A senior officer in the Ground Self-Defense Force has
compiled a draft plan for revising the Constitution to
authorize the existence of a "military force" and enable
the nation to engage in collective defense, it was
learned Saturday according to Kyodo quoted by a
newspaper in Japan.
The officer submitted the plan in October to Gen
Nakatani, a former Defense Agency chief who currently
heads a Liberal Democratic Party committee tasked with
drafting the party's proposal for a constitutional
amendment, according to sources familiar with the case.
All of the basic points contained in the officer's draft
were subsequently reflected in the outline of the
party's proposal for changing the Constitution, which
was compiled last month.
The officer was identified as a lieutenant colonel
assigned to the Plans and Operations Department of the
Ground Staff Office.
The LDP plans to finalize its proposal for a
constitutional amendment in November 2005, when the
party marks the 50th anniversary of its founding.
Nakatani, a uniformed SDF officer before he was elected
to the House of Representatives, confirmed that he had
asked the GSDF officer to single out problems of the
current Constitution from the viewpoint of national
security as he was trying to put together the LDP's
"I asked for his help so that I can study the matter as
a politician. I requested that he do so in my private
capacity, and I don't see any problem," said Nakatani,
who headed the Defense Agency between 2001 and 2002.
However, involvement by a uniformed SDF officer in the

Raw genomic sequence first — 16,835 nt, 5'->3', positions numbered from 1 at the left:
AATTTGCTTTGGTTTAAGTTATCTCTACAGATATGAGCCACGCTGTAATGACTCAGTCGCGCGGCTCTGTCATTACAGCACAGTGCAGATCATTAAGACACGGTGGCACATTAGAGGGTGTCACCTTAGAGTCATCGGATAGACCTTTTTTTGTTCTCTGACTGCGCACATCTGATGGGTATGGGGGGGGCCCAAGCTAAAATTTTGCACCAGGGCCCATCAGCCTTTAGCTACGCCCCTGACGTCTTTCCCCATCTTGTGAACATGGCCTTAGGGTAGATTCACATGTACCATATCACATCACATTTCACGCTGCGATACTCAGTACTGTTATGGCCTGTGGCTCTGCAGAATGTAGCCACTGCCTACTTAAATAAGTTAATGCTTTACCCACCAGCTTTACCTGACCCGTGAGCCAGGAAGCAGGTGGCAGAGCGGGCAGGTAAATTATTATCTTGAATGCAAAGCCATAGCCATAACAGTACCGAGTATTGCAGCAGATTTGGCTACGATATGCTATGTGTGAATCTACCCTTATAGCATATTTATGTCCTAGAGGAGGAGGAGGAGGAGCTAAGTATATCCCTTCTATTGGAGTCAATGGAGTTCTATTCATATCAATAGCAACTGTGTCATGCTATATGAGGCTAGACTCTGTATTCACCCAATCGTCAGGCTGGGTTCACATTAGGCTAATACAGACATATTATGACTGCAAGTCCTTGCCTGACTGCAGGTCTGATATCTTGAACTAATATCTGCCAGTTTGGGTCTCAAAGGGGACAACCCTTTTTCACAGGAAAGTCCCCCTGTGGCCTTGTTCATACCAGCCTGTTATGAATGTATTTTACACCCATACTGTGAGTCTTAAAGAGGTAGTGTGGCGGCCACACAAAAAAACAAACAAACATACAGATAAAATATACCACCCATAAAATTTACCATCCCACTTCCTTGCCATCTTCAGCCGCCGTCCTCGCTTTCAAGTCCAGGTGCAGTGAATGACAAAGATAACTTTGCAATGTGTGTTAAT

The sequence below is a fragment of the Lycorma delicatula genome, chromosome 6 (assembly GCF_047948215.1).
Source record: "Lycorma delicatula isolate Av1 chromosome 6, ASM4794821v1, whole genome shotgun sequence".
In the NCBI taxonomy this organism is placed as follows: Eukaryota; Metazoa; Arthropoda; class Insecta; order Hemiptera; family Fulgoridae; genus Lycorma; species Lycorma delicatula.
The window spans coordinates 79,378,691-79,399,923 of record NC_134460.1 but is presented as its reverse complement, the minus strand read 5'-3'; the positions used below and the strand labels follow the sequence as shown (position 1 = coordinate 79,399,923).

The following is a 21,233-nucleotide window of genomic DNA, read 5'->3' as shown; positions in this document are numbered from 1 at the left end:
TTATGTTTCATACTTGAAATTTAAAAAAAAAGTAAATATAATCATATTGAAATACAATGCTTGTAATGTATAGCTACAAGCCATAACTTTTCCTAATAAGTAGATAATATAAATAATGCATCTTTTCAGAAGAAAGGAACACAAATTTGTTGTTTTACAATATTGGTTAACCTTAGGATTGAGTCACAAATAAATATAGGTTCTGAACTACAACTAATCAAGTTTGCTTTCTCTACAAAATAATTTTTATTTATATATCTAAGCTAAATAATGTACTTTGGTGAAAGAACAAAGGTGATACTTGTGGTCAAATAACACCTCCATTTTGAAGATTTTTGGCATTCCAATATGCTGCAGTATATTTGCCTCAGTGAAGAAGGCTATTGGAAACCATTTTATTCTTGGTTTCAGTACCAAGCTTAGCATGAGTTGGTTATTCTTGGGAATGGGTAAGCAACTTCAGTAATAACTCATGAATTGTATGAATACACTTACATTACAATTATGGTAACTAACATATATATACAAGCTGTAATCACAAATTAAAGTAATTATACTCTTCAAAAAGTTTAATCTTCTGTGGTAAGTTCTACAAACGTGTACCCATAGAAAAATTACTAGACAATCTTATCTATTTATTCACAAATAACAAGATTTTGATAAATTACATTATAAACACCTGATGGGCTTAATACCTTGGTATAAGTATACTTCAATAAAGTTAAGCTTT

ruling party's policymaking process in a highly
sensitive issue such as amending the Constitution could
stir up controversy, especially in light of the postwar
principle of civilian control of the military.
A senior Justice Ministry official well versed in
constitutional issues said that if the officer compiled
the draft in his official capacity as an SDF member, he
may have violated a public servant's duty to comply with
The draft proposal submitted to Nakatani, a copy of
which has been obtained by Kyodo News, is titled
"Constitution draft" and bears the name of the GSDF
officer and his officer contact number.
While the draft says Japan will "renounce the threat or
use of force as a means of settling international
disputes," it calls on the nation to possess a military
force for the defense of the country.
The war-renouncing Article 9 of the current Constitution
says that "land, sea and air forces and other war
potential will never be maintained."
The draft also says the military force will be able to
engage in collective defense so that it can take part in
collective security frameworks. The government has
interpreted the current Constitution as banning the
nation from exercising its right o collective defense.
The lieutenant colonel also prepared a document titled
"other issues that should be included," which advises
against a draft system for compulsory military service.
This too was reflected in the LDP's revision outline.